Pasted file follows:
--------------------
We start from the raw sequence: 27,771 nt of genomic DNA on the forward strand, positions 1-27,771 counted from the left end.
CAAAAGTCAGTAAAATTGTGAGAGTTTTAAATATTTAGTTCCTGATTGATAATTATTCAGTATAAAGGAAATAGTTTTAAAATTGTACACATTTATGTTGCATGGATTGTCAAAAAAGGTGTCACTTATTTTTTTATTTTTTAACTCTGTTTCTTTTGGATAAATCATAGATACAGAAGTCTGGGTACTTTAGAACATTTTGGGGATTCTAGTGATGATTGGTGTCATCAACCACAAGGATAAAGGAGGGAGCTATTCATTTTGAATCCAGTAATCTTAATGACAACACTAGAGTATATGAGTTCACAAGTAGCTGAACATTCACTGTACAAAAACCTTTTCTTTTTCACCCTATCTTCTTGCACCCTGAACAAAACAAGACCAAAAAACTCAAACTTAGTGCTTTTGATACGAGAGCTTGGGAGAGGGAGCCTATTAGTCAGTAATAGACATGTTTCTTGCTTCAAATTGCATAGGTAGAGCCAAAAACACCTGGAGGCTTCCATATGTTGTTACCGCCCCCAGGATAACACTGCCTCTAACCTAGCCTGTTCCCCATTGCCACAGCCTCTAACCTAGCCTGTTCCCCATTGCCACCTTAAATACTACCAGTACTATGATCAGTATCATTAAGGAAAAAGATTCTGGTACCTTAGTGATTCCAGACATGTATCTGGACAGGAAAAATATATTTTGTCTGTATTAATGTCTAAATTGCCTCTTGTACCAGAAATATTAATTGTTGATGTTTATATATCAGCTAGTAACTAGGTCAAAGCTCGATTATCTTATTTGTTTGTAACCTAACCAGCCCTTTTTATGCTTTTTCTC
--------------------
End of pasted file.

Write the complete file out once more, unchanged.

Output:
We start from the raw sequence: 27,771 nt of genomic DNA on the forward strand, positions 1-27,771 counted from the left end.
CAAAAGTCAGTAAAATTGTGAGAGTTTTAAATATTTAGTTCCTGATTGATAATTATTCAGTATAAAGGAAATAGTTTTAAAATTGTACACATTTATGTTGCATGGATTGTCAAAAAAGGTGTCACTTATTTTTTTATTTTTTAACTCTGTTTCTTTTGGATAAATCATAGATACAGAAGTCTGGGTACTTTAGAACATTTTGGGGATTCTAGTGATGATTGGTGTCATCAACCACAAGGATAAAGGAGGGAGCTATTCATTTTGAATCCAGTAATCTTAATGACAACACTAGAGTATATGAGTTCACAAGTAGCTGAACATTCACTGTACAAAAACCTTTTCTTTTTCACCCTATCTTCTTGCACCCTGAACAAAACAAGACCAAAAAACTCAAACTTAGTGCTTTTGATACGAGAGCTTGGGAGAGGGAGCCTATTAGTCAGTAATAGACATGTTTCTTGCTTCAAATTGCATAGGTAGAGCCAAAAACACCTGGAGGCTTCCATATGTTGTTACCGCCCCCAGGATAACACTGCCTCTAACCTAGCCTGTTCCCCATTGCCACAGCCTCTAACCTAGCCTGTTCCCCATTGCCACCTTAAATACTACCAGTACTATGATCAGTATCATTAAGGAAAAAGATTCTGGTACCTTAGTGATTCCAGACATGTATCTGGACAGGAAAAATATATTTTGTCTGTATTAATGTCTAAATTGCCTCTTGTACCAGAAATATTAATTGTTGATGTTTATATATCAGCTAGTAACTAGGTCAAAGCTCGATTATCTTATTTGTTTGTAACCTAACCAGCCCTTTTTATGCTTTTTCTC